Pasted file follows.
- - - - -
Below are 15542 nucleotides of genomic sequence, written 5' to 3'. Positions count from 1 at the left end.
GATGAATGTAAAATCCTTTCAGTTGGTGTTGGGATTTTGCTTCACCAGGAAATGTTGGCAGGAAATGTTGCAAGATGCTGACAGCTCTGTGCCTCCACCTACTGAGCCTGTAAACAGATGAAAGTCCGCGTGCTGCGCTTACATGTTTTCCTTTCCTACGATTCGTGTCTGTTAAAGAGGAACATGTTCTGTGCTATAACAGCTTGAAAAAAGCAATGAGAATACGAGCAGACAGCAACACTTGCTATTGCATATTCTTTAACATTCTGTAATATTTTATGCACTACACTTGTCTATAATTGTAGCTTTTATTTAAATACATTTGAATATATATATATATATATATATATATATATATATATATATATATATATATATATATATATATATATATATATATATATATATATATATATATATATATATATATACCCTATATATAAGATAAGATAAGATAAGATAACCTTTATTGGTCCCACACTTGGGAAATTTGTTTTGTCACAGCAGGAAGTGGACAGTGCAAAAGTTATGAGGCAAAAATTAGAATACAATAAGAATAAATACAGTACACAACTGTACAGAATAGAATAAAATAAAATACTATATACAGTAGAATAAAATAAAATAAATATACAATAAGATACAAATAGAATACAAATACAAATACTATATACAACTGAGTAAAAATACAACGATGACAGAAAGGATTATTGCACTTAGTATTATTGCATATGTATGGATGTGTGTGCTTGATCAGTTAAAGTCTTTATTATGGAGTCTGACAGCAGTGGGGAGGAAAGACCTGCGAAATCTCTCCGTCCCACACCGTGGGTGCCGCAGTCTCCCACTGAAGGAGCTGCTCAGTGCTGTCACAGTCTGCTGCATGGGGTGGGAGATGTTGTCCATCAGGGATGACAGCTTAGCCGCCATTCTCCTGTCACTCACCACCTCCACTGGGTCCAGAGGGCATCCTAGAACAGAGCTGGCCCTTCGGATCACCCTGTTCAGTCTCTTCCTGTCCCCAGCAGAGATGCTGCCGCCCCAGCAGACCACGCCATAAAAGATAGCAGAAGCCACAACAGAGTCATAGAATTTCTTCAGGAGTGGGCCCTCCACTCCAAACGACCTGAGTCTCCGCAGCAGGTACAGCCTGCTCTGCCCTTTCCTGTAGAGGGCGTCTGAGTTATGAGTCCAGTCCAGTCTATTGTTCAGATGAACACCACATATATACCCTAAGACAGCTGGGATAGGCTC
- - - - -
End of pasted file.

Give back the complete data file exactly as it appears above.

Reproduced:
Below are 15542 nucleotides of genomic sequence, written 5' to 3'. Positions count from 1 at the left end.
GATGAATGTAAAATCCTTTCAGTTGGTGTTGGGATTTTGCTTCACCAGGAAATGTTGGCAGGAAATGTTGCAAGATGCTGACAGCTCTGTGCCTCCACCTACTGAGCCTGTAAACAGATGAAAGTCCGCGTGCTGCGCTTACATGTTTTCCTTTCCTACGATTCGTGTCTGTTAAAGAGGAACATGTTCTGTGCTATAACAGCTTGAAAAAAGCAATGAGAATACGAGCAGACAGCAACACTTGCTATTGCATATTCTTTAACATTCTGTAATATTTTATGCACTACACTTGTCTATAATTGTAGCTTTTATTTAAATACATTTGAATATATATATATATATATATATATATATATATATATATATATATATATATATATATATATATATATATATATATATATATATATATATATATATATATATATATACCCTATATATAAGATAAGATAAGATAAGATAACCTTTATTGGTCCCACACTTGGGAAATTTGTTTTGTCACAGCAGGAAGTGGACAGTGCAAAAGTTATGAGGCAAAAATTAGAATACAATAAGAATAAATACAGTACACAACTGTACAGAATAGAATAAAATAAAATACTATATACAGTAGAATAAAATAAAATAAATATACAATAAGATACAAATAGAATACAAATACAAATACTATATACAACTGAGTAAAAATACAACGATGACAGAAAGGATTATTGCACTTAGTATTATTGCATATGTATGGATGTGTGTGCTTGATCAGTTAAAGTCTTTATTATGGAGTCTGACAGCAGTGGGGAGGAAAGACCTGCGAAATCTCTCCGTCCCACACCGTGGGTGCCGCAGTCTCCCACTGAAGGAGCTGCTCAGTGCTGTCACAGTCTGCTGCATGGGGTGGGAGATGTTGTCCATCAGGGATGACAGCTTAGCCGCCATTCTCCTGTCACTCACCACCTCCACTGGGTCCAGAGGGCATCCTAGAACAGAGCTGGCCCTTCGGATCACCCTGTTCAGTCTCTTCCTGTCCCCAGCAGAGATGCTGCCGCCCCAGCAGACCACGCCATAAAAGATAGCAGAAGCCACAACAGAGTCATAGAATTTCTTCAGGAGTGGGCCCTCCACTCCAAACGACCTGAGTCTCCGCAGCAGGTACAGCCTGCTCTGCCCTTTCCTGTAGAGGGCGTCTGAGTTATGAGTCCAGTCCAGTCTATTGTTCAGATGAACACCACATATATACCCTAAGACAGCTGGGATAGGCTC